How has the sport evolved in Spain? Pickleball’s growth in Spain has been terrific. I remain in close contact with my former SPA team who now run the Association, and they tell me that membership is consistently increasing. Spain has sunny, warm weather and an amazing history with tennis and padel (a sport similar to platform tennis). With tennis legend Rafa Nadal and new star Carlos Alcaraz, racquet sports are part of the Spanish lifestyle. An increasing number of permanent pickleball courts is enabling Spaniards as well as travelers visiting Spain to play throughout the country. Growth of pickleball in the US continues to propel the growth overseas, and we’ve had several pickleball ambassadors and pros visit us to share their expertise, among them Jennifer Lucore, Marcin Rozpedski, Irina Tereschenko, Daniel Moore, Dave Weinbach, Jeff Shank and Kyle Yates.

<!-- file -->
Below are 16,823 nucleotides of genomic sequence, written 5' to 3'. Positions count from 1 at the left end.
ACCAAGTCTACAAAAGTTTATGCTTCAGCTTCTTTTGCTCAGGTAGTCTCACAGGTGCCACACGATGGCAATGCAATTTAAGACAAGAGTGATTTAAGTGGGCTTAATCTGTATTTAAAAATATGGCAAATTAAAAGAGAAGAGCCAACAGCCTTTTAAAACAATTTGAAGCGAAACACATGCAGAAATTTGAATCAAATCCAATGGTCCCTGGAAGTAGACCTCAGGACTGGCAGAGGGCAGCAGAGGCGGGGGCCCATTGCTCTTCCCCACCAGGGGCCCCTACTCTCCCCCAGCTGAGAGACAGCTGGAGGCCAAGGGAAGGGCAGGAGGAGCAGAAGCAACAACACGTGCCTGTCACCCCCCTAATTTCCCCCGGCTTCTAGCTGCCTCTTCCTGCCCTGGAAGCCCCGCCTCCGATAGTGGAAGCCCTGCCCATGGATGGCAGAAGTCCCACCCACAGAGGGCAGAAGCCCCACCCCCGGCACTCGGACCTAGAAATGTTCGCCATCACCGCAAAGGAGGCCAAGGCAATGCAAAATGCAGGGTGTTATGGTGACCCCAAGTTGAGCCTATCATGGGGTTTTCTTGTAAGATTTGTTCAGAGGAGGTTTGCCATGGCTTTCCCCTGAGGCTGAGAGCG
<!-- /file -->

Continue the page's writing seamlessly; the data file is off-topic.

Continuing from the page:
What type of pickleball events and organizations are there in Spain? We started the Spanish Open Pickleball Championships in 2015 which is held every September and this year will be part of the APP tour. It’s an international event that draws players from around the world. The SPA has done a great job expanding the sport by establishing regional associations. Every year there is an increasing number of places to play, trained coaches, clubs, tournaments, school programs, ambassadors and media coverage. The SPA has also initiated a program with the European Union called “Pickle4all” to promote pickleball as an inclusive sport in multiple European countries. It’s exciting the see the sport expand in so many ways since we began in 2012.